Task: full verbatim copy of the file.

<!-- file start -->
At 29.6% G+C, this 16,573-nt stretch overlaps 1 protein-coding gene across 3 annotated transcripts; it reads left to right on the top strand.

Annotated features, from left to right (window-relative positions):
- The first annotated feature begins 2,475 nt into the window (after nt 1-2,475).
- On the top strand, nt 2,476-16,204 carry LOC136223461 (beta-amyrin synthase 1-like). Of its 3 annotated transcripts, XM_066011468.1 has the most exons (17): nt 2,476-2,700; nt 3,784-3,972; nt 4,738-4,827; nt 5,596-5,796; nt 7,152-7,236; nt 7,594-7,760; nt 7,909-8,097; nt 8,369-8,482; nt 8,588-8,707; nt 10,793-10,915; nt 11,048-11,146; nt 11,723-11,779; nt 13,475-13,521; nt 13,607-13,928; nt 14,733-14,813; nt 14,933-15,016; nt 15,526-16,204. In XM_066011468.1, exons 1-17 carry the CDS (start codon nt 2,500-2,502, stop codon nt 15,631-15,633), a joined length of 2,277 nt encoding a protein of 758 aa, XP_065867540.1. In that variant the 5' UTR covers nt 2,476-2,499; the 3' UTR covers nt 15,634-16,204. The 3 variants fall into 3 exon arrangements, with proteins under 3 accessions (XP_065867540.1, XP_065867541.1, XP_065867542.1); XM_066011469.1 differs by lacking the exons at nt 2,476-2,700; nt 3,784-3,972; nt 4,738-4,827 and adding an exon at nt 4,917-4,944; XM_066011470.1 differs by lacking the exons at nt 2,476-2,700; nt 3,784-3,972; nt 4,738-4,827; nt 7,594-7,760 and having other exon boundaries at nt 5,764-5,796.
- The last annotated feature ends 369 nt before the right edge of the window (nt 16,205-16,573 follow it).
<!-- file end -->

At 29.6% G+C, this 16,573-nt stretch overlaps 1 protein-coding gene across 3 annotated transcripts; it reads left to right on the top strand.

Annotated features, from left to right (window-relative positions):
- The first annotated feature begins 2,475 nt into the window (after nt 1-2,475).
- On the top strand, nt 2,476-16,204 carry LOC136223461 (beta-amyrin synthase 1-like). Of its 3 annotated transcripts, XM_066011468.1 has the most exons (17): nt 2,476-2,700; nt 3,784-3,972; nt 4,738-4,827; nt 5,596-5,796; nt 7,152-7,236; nt 7,594-7,760; nt 7,909-8,097; nt 8,369-8,482; nt 8,588-8,707; nt 10,793-10,915; nt 11,048-11,146; nt 11,723-11,779; nt 13,475-13,521; nt 13,607-13,928; nt 14,733-14,813; nt 14,933-15,016; nt 15,526-16,204. In XM_066011468.1, exons 1-17 carry the CDS (start codon nt 2,500-2,502, stop codon nt 15,631-15,633), a joined length of 2,277 nt encoding a protein of 758 aa, XP_065867540.1. In that variant the 5' UTR covers nt 2,476-2,499; the 3' UTR covers nt 15,634-16,204. The 3 variants fall into 3 exon arrangements, with proteins under 3 accessions (XP_065867540.1, XP_065867541.1, XP_065867542.1); XM_066011469.1 differs by lacking the exons at nt 2,476-2,700; nt 3,784-3,972; nt 4,738-4,827 and adding an exon at nt 4,917-4,944; XM_066011470.1 differs by lacking the exons at nt 2,476-2,700; nt 3,784-3,972; nt 4,738-4,827; nt 7,594-7,760 and having other exon boundaries at nt 5,764-5,796.
- The last annotated feature ends 369 nt before the right edge of the window (nt 16,205-16,573 follow it).